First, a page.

Don Bobbitt 15 months ago from Ruskin Florida

      The two most common problems with RV generators are; the FUEL FILTER and the FUEL Pump. Over the years, I have had to replace both on several generators.

      These two parts on these Onan 5500 generators are usually mounted under the generator. If you crawl under there you will see the pair mounted with a couple of screws.

      If you are interested, I have written an article on how to replace these two items. It is called RV Generator maintenance, How to replace your Fuel Filer and fuel Pump.

      Good Luck,


    • profile image

      Randy 15 months ago

      My gen wouldnt start or run. suspected bad carb. Onan 5500 Gold. spent the $$$ on the carb, installed it and viola, it ran, for about 5 min anyway, and not will not run again. HELP!!!

    • Don Bobbitt profile image

      Don Bobbitt 3 years ago from Ruskin Florida

      Teri- OK the steps and your internal lights are 12VDC. If they all work then your DC COACH system is OK.

      If your Microwave actually works, by that I mean heats, then you have 110VAC coming into your Class-C OK.

      If all of your breakers are actually functioning then your AC distribution system is OK. If your Roof AC works and you just do not have power to your appliances plugged into receptacles then you probably have ground fault receptacles that have kicked out. Find the master ground fault receptacle and reset it.


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      Teri 3 years ago

      I'm plugged into the house. I have a class c two days ago I had power today I have power only to the microwave. Nothing else. I've checked breakers and fuses and all appears well The steps work too but absolutely nothing else. Where else do I look

    • Don Bobbitt profile image

      Don Bobbitt 4 years ago from Ruskin Florida

      mona- Without any other information, on your RV or generator, I can say that almost all Onan generators are "self-contained" and that yourt fuel filter will be found under the covers.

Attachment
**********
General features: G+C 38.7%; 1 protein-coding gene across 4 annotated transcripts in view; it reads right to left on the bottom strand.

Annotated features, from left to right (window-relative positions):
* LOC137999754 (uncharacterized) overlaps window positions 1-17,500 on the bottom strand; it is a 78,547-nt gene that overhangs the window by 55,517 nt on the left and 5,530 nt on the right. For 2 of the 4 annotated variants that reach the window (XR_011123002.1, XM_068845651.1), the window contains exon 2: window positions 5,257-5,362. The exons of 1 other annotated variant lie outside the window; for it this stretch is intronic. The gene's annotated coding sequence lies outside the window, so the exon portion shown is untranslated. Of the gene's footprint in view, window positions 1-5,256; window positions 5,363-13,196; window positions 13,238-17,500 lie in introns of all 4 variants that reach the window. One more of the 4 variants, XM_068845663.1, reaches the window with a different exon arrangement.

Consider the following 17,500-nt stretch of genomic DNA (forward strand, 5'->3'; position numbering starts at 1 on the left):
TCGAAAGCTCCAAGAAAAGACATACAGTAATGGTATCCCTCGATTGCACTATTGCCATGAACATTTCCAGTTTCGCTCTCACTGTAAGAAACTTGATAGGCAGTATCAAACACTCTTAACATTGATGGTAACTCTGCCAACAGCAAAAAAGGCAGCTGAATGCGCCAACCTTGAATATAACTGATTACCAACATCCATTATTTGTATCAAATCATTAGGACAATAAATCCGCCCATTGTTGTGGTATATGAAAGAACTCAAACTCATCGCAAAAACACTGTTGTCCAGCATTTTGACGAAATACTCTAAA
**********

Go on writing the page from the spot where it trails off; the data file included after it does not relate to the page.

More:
Just find the fule line going into the generator, and it should go into the covered unit and connect to the fuel filter itself.

      One other thing. Some Class-C motorhomes are built on truck frames and will have an original truck/van fuel tank. And, many of these tanks have the fuel PUMP built inside the tank itself. You should checkthat this is working properly also.

      Good Luck!


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      mona 4 years ago

      we have aclass c motorhome with a onan gas generator, we arent getting any fuel. does this generator have a fuel filter and if it does where is it located?

    • Don Bobbitt profile image

      Don Bobbitt 5 years ago from Ruskin Florida

      Dave, Almost all of the generators on older motorhomes require that there be at least a little load on them or they will cycle and give you poorly regulated output voltage, but yours sounds like something else.

      First,you say that the lights go on and off but the outlets still work? Do you mean that if you plug a lamp into a receptacle the camper lights cycle on and off but the lamp in the outlet doesn't? IF the lamp cycles also, then I recommend that you get your generator checked, things like; 1-a clogged fuel filter, clogged jets in the carburator, rotten fuel lines to the generator allowing air into the fuel line, are some the most probable causes.

      PS. Turn on a TV and see if the lights cycle then.

      Good Luck.

    • profile image

      dave 5 years ago

      My 1970 Travelmaster camper Lights go on for a well then go off for a well but the outlets still work its plug into the mane. it also has a battery hookup with a fuse

    • Don Bobbitt profile image

      Don Bobbitt 5 years ago from Ruskin Florida

      Sorry keelym. But a Motorhome usually, either has a separate generator that, for convenience runs on the same fuel type as the RV itself. And,with either,you generator is your alternate power source for your camper accessories when you are parked and do nothave anyother power source available.

      Thanks for the comment though!.

    • Don Bobbitt profile image

      Don Bobbitt 7 years ago from Ruskin Florida

      Thanks Jesse, I hope you enjoyed the article. MAny people don't understand that these RVs are complex equipment, and include a lot of accessories that require the concerned owner to learn many different skills, even if only to understand when something in the RV requires maintenance, or not.